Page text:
Cycling Science: The essentials of cycling physiology and coaching

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Start Date: 17 November 2018

End Date: 17 November 2018

Venue: Sports Science Institute of South Africa, Cape Town

Cost for attendees that have already completed online course: R175

Cost for attendees that have not completed online course: R2675

The Cycling Masterclass

Science to Sport and the Sports Science Institute of South Africa’s Education Hub invite you to join us for a day of informative talks and interaction with cycling coaches and physiologists.

The Cycling Masterclass will build on the content presented in the SSISA online Cycling Science course and is free to attend (lunch cost excluded) for those who have already completed the online course – The essentials of cycling physiology and coaching. If you have not completed the online course, you will have to register and pay for the online course before qualifying for the Cycling Masterclass.

For those that have already completed the online, if you are unable to attend the course in person, the content will be recorded and added as a separate module and added to the course, which you will be able to view for the duration of your subscription.

Dr Jeroen Swart will kick the day off with a presentation on laboratory-based performance testing. Jeroen presented this talk at the Science and Cycling Conference in July 2018, where it was very well received. The talk will discuss the validity, reliability and practical relevance of laboratory-based metrics. In addition, data from a multiple Tour De France winner will be presented and discussed.

The second presentation will be delivered by John Wakefield, who has been arguably South Africa’s most successful cycling coach over the last two years. John will present training load data from athletes who have won Cross-county (XCO) World Championships and compete in the UCI World Tour.

Ben Capostagno will follow with the third presentation of the day, which will discuss how environmental conditions can be used to improve adaptations to endurance training. Altitude, heat and ‘training low’ can all be used to increase the response to training sessions.

The final presentation of the day will be delivered by Dr Mike Posthumus. Mike will present, with the use of examples, how training load can be monitored in a practical setting. Appropriate load monitoring can not only improve performance, but also create a template upon which future training loads can be based.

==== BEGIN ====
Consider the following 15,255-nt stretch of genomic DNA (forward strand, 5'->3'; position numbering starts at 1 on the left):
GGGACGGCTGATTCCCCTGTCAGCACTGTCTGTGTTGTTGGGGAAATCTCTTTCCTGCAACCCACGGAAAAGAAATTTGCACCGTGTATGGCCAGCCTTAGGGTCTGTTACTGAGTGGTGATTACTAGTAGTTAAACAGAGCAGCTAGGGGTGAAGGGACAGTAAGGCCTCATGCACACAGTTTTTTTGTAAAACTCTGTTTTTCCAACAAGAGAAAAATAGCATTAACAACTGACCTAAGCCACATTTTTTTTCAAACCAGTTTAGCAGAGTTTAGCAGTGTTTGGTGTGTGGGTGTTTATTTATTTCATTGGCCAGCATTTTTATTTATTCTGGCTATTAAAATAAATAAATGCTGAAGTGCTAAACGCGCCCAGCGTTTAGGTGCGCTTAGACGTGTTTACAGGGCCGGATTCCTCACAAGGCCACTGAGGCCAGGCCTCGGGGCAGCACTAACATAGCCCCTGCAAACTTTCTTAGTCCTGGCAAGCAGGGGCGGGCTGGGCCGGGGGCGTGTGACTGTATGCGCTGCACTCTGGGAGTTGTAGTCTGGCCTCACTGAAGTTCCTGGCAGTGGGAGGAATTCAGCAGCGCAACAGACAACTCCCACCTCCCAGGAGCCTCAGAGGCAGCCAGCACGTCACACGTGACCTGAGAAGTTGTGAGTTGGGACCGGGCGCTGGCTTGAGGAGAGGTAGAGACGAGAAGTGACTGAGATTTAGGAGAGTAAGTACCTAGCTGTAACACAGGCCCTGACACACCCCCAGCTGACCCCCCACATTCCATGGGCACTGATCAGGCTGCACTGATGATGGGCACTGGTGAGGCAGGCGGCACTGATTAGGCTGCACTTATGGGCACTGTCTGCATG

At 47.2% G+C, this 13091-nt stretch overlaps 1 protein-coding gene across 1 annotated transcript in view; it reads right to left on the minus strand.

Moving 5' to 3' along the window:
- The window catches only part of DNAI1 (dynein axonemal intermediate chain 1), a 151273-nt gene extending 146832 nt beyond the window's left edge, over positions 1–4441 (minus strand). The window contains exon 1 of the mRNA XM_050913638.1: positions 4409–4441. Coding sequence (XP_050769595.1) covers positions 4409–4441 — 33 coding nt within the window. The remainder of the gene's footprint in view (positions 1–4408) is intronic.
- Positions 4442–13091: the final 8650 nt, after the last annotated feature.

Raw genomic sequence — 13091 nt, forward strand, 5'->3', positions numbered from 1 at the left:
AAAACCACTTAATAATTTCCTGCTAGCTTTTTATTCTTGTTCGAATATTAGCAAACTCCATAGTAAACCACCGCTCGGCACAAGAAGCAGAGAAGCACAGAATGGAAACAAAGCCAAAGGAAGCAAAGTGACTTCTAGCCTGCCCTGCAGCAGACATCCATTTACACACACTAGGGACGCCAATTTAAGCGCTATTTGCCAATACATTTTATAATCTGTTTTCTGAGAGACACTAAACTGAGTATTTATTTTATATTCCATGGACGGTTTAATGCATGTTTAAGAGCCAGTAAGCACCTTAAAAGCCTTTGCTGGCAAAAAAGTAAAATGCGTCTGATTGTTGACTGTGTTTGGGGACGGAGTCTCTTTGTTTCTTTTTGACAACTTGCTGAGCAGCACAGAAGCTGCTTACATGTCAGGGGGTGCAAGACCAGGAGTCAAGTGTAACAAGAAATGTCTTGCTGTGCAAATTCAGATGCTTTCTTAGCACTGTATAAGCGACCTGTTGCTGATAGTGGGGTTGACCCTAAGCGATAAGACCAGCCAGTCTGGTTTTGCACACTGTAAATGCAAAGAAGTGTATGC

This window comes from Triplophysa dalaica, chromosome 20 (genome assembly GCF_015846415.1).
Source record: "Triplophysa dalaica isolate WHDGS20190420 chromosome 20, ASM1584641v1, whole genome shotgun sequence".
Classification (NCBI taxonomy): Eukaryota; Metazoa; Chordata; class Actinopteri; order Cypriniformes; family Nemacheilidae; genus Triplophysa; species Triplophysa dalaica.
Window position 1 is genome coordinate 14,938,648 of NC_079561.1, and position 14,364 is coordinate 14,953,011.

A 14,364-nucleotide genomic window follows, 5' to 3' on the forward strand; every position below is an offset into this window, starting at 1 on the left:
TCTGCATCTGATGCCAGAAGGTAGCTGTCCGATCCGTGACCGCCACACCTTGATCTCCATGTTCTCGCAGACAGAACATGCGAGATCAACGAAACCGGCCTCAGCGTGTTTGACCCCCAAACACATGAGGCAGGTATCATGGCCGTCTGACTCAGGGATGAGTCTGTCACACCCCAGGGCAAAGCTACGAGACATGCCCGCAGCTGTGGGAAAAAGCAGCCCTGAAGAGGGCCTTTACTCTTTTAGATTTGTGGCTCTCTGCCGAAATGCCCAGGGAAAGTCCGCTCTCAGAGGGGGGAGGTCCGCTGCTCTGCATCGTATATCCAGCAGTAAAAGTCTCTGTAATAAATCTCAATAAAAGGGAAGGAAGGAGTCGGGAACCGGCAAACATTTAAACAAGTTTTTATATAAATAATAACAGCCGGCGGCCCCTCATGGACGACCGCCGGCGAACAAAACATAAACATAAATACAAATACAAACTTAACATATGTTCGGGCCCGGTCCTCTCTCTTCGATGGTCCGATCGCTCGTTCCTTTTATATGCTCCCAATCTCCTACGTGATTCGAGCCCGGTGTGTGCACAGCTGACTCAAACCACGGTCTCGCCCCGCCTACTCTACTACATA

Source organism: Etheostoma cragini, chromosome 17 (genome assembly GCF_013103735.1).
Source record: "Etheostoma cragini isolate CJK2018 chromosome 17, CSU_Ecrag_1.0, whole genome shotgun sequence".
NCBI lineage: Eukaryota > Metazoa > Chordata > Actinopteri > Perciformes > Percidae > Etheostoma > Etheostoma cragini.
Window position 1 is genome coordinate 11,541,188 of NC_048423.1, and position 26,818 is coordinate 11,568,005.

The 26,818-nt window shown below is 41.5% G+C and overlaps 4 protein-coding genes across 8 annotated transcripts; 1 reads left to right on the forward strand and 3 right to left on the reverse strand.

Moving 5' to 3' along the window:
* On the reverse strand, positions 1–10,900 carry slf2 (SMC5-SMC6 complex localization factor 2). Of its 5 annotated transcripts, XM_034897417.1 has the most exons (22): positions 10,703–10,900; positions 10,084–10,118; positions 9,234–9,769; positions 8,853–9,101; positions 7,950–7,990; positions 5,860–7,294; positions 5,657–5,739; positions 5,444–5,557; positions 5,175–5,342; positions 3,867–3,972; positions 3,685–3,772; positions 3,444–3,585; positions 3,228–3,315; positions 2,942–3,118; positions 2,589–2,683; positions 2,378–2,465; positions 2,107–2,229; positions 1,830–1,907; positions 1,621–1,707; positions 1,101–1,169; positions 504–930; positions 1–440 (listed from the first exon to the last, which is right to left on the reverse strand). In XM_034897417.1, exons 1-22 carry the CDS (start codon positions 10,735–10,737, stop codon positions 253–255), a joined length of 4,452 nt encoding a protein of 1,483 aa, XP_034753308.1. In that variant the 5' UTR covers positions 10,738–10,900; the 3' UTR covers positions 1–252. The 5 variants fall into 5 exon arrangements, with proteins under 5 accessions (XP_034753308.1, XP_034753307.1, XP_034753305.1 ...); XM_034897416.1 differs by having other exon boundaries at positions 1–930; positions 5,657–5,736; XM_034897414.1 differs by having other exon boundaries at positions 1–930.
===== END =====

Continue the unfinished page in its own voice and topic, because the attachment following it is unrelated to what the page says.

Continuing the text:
The programme for the day will be as follows:

Time Topic Presenter
8:30 – 9:00 Registration
9:00 – 9:15 Welcome
9:15 – 10:00 Laboratory performance testing: Validity, reliability and practical relevance together with some interesting data from the a multiple Tour De France winner Dr Jeroen Swart
10:00 – 10:30 Panel discussion with questions from the audience Dr Jeroen Swart, John Wakefield, Dr Mike Posthumus, Ben Capostagno
10:30 – 10:45 Tea break
10:45 – 11:30 Pathways to a World Championship win and the World Tour: A deeper look at the training loads required for World-class performance. John Wakefield
11:30 – 12:00 Panel discussion with questions from the audience Dr Jeroen Swart, John Wakefield, Dr Mike Posthumus, Ben Capostagno
12:00 – 13:00 Lunch
13:00 – 13:45 Maximizing adaptations to training: Exploiting environmental conditions to increase responses to training. Ben Capostagno
13:45 – 14:15 Panel discussion with questions from the audience Dr Jeroen Swart, John Wakefield, Dr Mike Posthumus, Ben Capostagno
14:15 – 14:30 Tea break
14:30 – 15:15 Practical load monitoring: Balancing the input with the output. Dr Mike Posthumus
15:15 – 15:45 Panel discussion with questions from the audience Dr Jeroen Swart, John Wakefield, Dr Mike Posthumus, Ben Capostagno
15:45 – 16:00 Closing

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